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May 09, 2013

What To Do When Disaster Strikes: Business Continuity Plans in Latin America

Posted by Almudena Fernandez[1]

The governments’ treasury system is a core part of the public financial infrastructure and that of the broader economy. If government cash payments went off line, due to say a fire in the Ministry of Finance, it would cause a disruptive ripple effect across broad swathes of the economy. For example, think about the impact of the loss of public sector wages, non-payment of seniors’ pensions, or cash shortages for key government suppliers.

Therefore, it is important that governments have contingency plans in place should the worst happen, so as to keep the cash flowing and the government operating.

Most Latin American treasuries have done an impressive job of improving their institutions over recent years. For example, the majority of the countries of the region have unified the structure of government bank accounts enabling consolidation and a better utilization of government cash resources through a Treasury Single Account. Now, they are turning their focus to strengthening their Business Continuity Plans (BCP).

The treasurers of the region are very interested in sharing experiences and collaborating in the processes of reforms. To this end, a group called Foro de Tesorerias Gubernamentales de America Latina (FOTEGAL) was created in 2010. The members of this permanent forum are the State Treasurers of Latin America, and through FOTEGAL they organize technical discussions and share experiences.

With the support of the Government of Japan and the collaboration of the Ministry of Finance of Peru, the Fiscal Affairs Department (FAD) of the IMF organized a Seminar on BCP in mid-April with FOTEGAL members as guests. Forty people attended the seminar, representing twelve countries: Argentina, Bolivia, Colombia, Costa Rica, Guatemala, Mexico, Nicaragua, Panama, Paraguay, Peru, Dominican Republic, and Uruguay.

Ian Storkey, an FAD consultant with a wide experience in this field, explained how to develop and implement a BCP and the main challenges that it poses. In his presentation he provided examples of successful experiences worldwide. According to Storkey,[2] business continuity at the Treasury level means maintaining the uninterrupted availability of all key business resources required to support essential treasury operations. BCP encompasses the development, implementation, and maintenance of policies, frameworks, and programs to assist treasury managers to counteract a wide range of possible business disruptions. It also aims to make the Treasury’s business processes more resilient. In short, BCP assists in preventing, preparing for, responding to, managing, and recovering from the impacts of an incident or disruptive event.

To develop the BCP, a six-step process is recommended:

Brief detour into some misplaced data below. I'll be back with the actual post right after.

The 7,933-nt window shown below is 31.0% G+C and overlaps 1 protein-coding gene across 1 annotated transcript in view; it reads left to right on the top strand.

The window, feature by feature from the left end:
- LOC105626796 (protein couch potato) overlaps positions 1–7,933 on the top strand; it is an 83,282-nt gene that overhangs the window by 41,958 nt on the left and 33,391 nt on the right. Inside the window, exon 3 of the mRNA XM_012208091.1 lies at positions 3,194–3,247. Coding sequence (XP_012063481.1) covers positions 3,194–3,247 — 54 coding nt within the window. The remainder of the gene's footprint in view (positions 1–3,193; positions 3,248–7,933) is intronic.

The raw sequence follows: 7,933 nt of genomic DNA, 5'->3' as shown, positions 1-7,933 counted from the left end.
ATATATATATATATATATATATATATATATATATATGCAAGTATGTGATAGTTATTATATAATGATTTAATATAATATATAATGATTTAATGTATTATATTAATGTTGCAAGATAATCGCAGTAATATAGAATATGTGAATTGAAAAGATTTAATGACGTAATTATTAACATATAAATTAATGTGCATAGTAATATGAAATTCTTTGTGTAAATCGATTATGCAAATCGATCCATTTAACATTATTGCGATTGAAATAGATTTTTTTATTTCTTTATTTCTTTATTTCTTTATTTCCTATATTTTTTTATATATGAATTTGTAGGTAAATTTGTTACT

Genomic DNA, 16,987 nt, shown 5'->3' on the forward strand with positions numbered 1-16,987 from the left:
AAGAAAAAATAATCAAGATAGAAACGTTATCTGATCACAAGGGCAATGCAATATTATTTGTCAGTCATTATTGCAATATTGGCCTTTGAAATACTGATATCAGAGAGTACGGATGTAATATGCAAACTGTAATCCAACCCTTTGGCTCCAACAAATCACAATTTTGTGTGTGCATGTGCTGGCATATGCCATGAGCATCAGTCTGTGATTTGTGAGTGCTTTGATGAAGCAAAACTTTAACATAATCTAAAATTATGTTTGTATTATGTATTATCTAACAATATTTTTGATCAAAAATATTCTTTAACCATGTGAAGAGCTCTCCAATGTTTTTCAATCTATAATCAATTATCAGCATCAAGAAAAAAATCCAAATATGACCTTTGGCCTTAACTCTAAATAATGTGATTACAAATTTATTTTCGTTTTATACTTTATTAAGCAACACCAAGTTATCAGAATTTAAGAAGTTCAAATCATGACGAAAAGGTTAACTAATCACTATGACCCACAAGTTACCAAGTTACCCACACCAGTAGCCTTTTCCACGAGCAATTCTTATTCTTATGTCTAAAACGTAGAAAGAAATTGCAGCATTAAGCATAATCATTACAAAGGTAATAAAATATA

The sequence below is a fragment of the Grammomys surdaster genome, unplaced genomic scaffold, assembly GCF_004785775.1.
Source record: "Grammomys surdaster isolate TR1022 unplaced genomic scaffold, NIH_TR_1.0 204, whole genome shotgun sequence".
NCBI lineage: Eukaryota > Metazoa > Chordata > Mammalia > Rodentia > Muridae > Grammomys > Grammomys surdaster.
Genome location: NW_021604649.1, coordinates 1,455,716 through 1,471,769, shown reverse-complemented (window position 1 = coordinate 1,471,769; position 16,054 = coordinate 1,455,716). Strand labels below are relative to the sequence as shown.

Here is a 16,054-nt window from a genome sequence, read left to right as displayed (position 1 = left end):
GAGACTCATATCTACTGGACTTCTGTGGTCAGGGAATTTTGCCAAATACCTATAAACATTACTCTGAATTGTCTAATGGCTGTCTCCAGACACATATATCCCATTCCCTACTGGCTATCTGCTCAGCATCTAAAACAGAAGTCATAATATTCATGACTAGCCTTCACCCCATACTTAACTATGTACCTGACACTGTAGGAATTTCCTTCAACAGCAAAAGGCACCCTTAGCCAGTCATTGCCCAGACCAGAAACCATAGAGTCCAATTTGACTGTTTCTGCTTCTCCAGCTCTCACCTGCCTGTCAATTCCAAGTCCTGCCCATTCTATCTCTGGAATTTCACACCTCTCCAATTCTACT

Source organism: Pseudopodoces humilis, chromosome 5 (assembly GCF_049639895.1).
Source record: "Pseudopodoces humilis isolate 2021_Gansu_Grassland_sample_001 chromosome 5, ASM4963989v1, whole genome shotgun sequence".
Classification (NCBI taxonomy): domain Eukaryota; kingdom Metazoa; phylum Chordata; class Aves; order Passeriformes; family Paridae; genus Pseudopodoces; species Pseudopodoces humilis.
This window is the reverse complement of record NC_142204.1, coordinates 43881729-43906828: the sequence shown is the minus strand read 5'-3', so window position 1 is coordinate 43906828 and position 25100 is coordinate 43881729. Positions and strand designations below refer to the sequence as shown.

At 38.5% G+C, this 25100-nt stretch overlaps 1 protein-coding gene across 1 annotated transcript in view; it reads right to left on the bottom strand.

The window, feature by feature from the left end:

• Document business activities as well as critical processes and systems;
  • Undertake business impact analysis to assess probability and impact;
  • Formal develop the BCP, which must includes a Disaster Recovery Plan (DRP);
  • Implement or update BCP/DRP;
  • Provide training to imbed measures into the day-to-day operations of the treasury;
  • Execute regular testing and updating.

Several countries have successfully implemented a BCP. Australia, France, UK, and Turkey are notable examples and their experiences were focus of discussion on the seminar. Representatives from the Treasury of Colombia, Mexico, and Peru presented their experiences and shared the main challenges with their colleagues from the region.

Colombia presented their progress on the development of a BCP, including the implementation of an operational risk matrix, evaluation of critical activities, and contingency measures adopted, which included the development of an alternative site for ensuring the continuity of the critical activities of the Treasury.

Mexico presented the development of their BCP since 2008. The process in the country culminated with the creation of a Business Continuity Committee, chaired by the head of the Treasury. Mexico also set up of an alternative treasury site that is located in an area where the risks of natural disasters is low. It is strategically placed next to the alternative venue of the Central Bank.

Peru presented a real case of a disaster that happened in 2000 when fire destroyed its main headquarters. The immediate steps taken to return the Treasury to normal operations, the management of the communications during the crisis, and the subsequent actions, were studied as part of a continuous learning process. The Ministry’s Risk Committee proved a key element to help the authorities resolve the disaster, as it includes both budget and treasury representatives.

The workshop on BCP in April was developed as a result of the demands from the FOTEGAL members and the result was very satisfactory. For more information about FOTEGAL, you can visit their website.



[1] Almudena Fernandez is a Technical Assistance Advisor in the Fiscal Affairs Department. She joined the IMF in November 2012.

[2]For further information you can see Ian Storkey’s TNM on Operational Risk Management and Business Continuity Planning for Modern State Treasuries.

Note: The posts on the IMF PFM Blog should not be reported as representing the views of the IMF. The views expressed are those of the authors and do not necessarily represent those of the IMF or IMF policy. 

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